James Maher authored this 141 page eBook that covers everything about the genre, even down to specific post processing techniques that can bring the best out of street scenes.


These are good general guidelines, but when you say don’t do this, I have to shake my head. I too zone focus with similar settings as you (28mm or 35mm instead of 45mm at F2.) These were general ideas to make it easier for most people to capture technically good shots at night. I probably could have added a section on what you mentioned, but that is a whole article and separate topic in itself. I just picked up a secondhand Nikon 28mm f2.8D AF and your article has given me some inspiration as to how I can use it.
I mostly take photographs in Asia particularly in Bangkok, so there should be plenty of opportunity for me to test out this lens and use the tips from your article. We are always looking for more interesting and insightful photography tips and techniques to share with our readers.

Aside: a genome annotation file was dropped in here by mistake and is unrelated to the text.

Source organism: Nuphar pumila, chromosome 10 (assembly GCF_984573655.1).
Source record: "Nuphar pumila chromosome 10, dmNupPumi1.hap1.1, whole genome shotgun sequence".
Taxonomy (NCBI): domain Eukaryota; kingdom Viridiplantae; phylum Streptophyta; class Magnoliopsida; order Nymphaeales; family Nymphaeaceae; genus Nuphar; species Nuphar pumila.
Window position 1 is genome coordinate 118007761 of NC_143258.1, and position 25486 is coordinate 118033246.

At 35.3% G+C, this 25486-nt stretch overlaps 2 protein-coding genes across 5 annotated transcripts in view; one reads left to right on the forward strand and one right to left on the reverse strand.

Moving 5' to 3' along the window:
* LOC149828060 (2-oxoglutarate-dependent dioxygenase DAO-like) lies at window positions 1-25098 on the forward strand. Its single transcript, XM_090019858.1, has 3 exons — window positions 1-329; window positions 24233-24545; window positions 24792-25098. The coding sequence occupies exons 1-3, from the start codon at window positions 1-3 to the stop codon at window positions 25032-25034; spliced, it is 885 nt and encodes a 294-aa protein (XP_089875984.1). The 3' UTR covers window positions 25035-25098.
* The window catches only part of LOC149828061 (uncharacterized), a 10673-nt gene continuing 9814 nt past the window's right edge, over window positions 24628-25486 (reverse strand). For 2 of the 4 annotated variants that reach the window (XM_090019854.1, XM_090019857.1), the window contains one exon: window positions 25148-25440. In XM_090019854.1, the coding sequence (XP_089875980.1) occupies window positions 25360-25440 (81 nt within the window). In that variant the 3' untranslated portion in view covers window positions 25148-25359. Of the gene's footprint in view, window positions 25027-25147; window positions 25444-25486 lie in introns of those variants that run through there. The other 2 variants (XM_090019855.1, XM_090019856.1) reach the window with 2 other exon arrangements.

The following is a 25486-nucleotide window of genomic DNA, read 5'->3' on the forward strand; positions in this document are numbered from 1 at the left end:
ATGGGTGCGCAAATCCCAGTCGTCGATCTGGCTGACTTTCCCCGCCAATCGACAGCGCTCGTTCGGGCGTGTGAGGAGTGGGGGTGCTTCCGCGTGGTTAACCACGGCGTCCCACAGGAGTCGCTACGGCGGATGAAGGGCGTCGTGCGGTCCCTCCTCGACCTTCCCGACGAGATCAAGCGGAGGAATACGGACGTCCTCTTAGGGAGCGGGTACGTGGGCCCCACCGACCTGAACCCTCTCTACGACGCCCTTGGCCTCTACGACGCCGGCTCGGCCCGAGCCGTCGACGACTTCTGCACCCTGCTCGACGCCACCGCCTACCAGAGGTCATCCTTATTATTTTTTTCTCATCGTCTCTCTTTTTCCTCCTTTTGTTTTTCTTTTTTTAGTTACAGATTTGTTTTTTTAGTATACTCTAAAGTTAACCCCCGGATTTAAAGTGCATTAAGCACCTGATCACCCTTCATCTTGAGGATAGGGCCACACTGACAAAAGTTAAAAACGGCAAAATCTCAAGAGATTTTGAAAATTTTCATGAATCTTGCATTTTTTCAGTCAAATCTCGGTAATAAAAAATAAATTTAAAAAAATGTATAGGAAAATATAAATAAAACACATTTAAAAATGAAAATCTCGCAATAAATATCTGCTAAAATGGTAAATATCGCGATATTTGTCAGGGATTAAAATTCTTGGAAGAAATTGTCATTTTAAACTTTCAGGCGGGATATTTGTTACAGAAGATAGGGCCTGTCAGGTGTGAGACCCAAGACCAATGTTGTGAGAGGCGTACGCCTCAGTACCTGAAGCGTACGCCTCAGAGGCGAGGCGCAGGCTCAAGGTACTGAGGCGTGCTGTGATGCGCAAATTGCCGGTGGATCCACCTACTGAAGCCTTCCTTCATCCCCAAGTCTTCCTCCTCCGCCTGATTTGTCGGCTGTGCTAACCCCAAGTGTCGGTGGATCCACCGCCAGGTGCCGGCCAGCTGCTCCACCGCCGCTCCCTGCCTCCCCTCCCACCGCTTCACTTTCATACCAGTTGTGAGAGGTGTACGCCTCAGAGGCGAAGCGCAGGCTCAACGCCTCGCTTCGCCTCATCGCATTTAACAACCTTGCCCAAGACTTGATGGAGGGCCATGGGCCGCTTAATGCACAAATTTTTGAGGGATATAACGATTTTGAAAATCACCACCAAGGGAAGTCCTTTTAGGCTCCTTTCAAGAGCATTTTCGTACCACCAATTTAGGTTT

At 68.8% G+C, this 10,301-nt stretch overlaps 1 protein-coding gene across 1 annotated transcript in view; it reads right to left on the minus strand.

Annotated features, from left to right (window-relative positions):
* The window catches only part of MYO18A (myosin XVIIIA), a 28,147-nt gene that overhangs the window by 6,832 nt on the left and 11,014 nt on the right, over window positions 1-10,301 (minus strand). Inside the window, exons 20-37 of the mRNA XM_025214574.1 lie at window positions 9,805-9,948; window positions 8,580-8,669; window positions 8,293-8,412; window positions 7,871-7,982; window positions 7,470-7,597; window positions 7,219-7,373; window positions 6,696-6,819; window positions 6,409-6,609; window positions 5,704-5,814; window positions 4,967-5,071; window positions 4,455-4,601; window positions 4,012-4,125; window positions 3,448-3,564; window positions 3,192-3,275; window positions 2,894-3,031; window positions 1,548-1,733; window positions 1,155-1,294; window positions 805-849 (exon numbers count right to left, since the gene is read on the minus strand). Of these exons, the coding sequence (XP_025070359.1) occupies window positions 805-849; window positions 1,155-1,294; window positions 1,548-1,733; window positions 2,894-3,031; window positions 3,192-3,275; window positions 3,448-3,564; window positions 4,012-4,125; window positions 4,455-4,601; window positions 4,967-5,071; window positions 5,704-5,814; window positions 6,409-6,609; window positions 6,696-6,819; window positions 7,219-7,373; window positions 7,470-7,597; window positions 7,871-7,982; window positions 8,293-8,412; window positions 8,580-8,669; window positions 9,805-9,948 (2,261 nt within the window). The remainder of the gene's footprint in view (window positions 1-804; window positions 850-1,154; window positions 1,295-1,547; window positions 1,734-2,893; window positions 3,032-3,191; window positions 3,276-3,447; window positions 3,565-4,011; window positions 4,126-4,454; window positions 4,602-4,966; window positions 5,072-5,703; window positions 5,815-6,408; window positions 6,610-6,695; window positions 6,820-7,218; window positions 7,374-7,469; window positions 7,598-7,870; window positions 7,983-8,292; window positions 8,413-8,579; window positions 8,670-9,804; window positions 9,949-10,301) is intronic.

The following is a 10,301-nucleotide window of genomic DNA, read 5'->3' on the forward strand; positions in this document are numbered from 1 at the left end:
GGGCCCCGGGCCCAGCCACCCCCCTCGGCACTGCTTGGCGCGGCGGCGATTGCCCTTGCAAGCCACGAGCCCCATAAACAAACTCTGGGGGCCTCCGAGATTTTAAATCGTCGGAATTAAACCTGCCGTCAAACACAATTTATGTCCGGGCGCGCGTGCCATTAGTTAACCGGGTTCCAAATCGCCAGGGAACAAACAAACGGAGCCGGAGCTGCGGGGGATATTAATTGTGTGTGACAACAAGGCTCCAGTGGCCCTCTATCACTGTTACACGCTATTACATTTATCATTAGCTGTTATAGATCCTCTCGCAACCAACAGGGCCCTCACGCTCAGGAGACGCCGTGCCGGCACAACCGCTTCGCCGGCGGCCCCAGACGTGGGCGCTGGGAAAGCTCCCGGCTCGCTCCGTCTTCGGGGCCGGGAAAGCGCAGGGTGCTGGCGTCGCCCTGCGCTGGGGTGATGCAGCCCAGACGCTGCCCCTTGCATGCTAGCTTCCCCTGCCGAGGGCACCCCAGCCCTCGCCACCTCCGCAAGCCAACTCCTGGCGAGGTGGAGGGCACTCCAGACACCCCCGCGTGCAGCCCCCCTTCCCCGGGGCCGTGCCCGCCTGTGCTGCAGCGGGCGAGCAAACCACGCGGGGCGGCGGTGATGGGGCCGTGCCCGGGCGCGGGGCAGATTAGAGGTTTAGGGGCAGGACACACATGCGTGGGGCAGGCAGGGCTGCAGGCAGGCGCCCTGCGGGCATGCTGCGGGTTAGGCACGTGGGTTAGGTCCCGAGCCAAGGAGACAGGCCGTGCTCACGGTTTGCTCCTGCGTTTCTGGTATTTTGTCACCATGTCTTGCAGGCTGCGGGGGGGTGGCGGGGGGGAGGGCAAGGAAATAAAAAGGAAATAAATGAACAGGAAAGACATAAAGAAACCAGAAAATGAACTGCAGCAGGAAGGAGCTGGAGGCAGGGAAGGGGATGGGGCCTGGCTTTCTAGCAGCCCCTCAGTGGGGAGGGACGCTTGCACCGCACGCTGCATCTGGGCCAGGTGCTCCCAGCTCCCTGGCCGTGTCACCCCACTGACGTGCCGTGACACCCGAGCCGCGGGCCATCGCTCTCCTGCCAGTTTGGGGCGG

Watch out for Selection and Premium resources, to take full advantage of your subscription! When I take a look at other people’s street work, one of the most common problems I notice is that the photos are not sharp and not in focus.
This means that if you miss your focus somewhat, there will still be a large range of the scene that will be sharp, which will give you some leeway to mess up and still get the shot sharp. If you have the time to autofocus or manual focus through the viewfinder then you should do it, but focusing these ways takes time, which isn’t often ideal for many of those fast moving situations.